• 4G is arrives, but what is it? Sprint was the first to bring 4G WiMAX connectivity to the masses with its HTC EVO 4G over the summer. Overall, it was a very good device, and even better if you were in a market where 4G was available. Shortly after, Sprint launched its second 4G device, the Samsung Epic 4G. Not to be overlooked was the launch of the first LTE feature phone, the Samsung Craft, at MetroPCS. Accompanying the launch of the EVO 4G was an advertising campaign showing a list of firsts in the market, ultimately asking the viewer, "what will you do first with EVO, the first 4G phone?" Recently, Verizon Wireless's "Rule the Air" campaign features a lightning/javelin-throwing customer after receiving a box in the mail from the carrier (I'm hoping it wasn't a bill). While these ads were clever in their own right, it left many users wondering what exactly 4G was, and how it was different from current mobile phone usage today. Perhaps we'll get a better glimpse once devices and services become more available next year.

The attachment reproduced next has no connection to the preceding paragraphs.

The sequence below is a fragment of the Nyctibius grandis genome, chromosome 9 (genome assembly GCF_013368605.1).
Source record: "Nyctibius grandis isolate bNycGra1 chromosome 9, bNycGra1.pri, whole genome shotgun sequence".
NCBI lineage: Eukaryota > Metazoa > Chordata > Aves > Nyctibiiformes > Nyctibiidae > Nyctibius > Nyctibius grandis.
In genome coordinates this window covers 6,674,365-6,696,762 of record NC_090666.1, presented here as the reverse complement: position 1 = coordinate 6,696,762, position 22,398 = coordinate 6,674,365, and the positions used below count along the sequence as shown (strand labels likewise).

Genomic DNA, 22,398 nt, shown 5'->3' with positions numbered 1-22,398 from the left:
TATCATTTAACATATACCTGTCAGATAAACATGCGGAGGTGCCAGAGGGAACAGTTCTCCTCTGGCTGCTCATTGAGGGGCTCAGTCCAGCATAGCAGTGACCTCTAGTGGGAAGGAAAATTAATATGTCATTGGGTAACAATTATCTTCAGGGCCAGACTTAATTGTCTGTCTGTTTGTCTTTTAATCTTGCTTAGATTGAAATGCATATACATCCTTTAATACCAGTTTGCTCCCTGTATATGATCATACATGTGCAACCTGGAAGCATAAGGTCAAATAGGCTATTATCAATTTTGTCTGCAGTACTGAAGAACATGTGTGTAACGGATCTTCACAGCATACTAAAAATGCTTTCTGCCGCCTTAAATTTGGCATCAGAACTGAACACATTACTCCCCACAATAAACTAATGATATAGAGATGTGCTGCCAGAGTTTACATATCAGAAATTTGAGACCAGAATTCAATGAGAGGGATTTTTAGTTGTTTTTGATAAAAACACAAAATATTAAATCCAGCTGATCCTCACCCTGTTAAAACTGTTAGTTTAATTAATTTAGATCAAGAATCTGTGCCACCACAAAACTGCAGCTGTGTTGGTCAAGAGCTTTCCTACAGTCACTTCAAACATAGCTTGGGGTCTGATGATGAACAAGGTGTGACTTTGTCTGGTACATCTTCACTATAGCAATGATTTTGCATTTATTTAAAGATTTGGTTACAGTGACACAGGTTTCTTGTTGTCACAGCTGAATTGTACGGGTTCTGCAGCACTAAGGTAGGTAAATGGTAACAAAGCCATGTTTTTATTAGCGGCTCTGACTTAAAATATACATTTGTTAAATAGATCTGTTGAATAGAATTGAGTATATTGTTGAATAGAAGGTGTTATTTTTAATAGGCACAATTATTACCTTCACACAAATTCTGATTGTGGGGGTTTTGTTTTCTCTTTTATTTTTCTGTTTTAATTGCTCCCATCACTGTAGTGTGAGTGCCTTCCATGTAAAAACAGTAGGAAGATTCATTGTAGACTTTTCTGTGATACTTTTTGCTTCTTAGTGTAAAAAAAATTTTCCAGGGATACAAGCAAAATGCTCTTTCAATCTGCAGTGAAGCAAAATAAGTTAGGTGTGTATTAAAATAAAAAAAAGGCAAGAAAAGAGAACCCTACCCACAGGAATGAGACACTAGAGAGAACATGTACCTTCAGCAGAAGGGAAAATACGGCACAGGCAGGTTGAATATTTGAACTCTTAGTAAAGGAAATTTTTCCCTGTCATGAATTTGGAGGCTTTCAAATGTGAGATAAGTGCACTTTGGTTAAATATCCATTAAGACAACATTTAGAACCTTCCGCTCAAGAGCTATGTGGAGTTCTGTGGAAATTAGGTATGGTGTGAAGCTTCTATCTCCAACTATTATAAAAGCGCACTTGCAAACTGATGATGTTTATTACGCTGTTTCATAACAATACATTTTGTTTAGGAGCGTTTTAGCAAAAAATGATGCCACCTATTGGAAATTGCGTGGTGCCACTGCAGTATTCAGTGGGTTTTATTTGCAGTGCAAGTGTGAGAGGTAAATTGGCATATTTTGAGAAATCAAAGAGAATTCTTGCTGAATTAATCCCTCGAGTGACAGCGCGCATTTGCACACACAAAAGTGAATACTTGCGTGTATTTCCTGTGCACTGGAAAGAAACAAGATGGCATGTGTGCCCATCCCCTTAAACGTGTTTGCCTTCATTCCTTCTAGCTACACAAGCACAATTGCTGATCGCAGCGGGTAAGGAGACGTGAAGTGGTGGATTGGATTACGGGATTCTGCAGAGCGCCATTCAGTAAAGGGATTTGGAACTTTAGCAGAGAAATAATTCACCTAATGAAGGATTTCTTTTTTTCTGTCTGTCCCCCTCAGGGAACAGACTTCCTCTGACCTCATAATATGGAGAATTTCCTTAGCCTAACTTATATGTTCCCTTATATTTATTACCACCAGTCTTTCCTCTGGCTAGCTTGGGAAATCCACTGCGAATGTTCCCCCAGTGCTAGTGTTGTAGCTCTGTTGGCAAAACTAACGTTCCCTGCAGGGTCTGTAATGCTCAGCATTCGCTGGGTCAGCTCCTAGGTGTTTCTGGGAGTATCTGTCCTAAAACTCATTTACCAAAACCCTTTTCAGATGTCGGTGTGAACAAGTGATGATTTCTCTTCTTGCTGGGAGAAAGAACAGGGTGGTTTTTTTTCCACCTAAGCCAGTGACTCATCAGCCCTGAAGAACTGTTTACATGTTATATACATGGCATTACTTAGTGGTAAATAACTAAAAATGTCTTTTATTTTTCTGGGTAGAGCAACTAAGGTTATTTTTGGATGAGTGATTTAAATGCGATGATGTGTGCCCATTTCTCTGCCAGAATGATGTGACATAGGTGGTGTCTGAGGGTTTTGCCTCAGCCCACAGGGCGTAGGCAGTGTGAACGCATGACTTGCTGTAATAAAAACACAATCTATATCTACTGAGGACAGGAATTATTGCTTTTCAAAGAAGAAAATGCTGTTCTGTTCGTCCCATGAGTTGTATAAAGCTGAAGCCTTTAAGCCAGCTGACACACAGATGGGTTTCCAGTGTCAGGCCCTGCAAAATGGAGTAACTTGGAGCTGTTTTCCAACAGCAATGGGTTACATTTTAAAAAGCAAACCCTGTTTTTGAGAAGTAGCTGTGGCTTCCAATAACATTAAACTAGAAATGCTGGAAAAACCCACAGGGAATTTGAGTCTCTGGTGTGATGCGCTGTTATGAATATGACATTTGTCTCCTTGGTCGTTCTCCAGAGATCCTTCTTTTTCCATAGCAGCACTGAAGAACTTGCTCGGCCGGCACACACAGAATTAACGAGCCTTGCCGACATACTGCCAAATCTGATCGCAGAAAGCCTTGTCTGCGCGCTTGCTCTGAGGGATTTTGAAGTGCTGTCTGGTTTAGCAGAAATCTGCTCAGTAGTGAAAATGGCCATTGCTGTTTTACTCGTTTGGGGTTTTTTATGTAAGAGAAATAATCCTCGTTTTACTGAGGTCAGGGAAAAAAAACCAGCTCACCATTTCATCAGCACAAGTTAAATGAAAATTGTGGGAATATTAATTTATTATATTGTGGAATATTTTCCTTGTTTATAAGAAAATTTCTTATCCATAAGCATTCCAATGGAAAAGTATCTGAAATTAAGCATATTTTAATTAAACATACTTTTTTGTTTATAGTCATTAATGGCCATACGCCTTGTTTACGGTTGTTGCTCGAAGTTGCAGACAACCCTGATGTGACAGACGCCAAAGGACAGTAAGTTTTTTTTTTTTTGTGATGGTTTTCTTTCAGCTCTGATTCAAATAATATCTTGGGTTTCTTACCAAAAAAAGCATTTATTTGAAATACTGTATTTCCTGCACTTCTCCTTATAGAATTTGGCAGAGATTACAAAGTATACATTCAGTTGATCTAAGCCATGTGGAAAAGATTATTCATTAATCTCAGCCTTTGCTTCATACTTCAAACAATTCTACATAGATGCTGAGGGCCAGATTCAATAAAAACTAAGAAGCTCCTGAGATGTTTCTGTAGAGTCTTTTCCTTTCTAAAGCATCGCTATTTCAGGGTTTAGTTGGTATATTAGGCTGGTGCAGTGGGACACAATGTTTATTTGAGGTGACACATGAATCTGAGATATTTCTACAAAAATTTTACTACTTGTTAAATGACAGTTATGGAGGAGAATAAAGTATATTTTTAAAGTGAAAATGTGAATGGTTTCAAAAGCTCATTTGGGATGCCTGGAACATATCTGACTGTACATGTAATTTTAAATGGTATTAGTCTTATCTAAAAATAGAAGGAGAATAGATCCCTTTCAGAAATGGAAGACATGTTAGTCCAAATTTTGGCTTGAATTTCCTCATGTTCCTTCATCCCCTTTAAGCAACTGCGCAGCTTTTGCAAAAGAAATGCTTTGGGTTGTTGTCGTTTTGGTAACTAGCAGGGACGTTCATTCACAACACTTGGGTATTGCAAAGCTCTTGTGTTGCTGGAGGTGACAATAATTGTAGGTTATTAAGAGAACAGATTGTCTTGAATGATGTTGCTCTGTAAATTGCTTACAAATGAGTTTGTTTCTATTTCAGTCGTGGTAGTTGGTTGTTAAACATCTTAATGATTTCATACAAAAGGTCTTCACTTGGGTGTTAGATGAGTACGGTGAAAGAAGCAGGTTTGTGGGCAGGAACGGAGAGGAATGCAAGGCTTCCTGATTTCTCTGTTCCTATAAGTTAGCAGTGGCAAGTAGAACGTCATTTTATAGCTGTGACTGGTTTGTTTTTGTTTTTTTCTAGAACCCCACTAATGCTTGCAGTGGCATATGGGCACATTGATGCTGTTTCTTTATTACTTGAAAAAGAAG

• HP adds management to Palm, introduces webOS 2.0. Prior to HP's acquisition of Palm last spring, HP lacked a compelling smartphone portfolio and Palm needed financial backing. Since then, HP added managers from Nokia, Samsung, and several within the company to the business unit, all with years of experience in the wireless and/or IT industry. By November, the renamed "HP webOS" was upgraded to 2.0 status, with multiple updates to the user interface, messaging, and contacts among others. While these developments show strong investment into the platform, what remains to be seen is how HP and Palm can educate customers on what differentiates its experience apart from everyone else's. Last year's ad campaigns did little to sway consumers, and enterprise users have comprised but a small portion of overall shipments. With refreshed devices coming to market next year as well as a possible tablet, HP Palm seems poised for a stronger fresh start.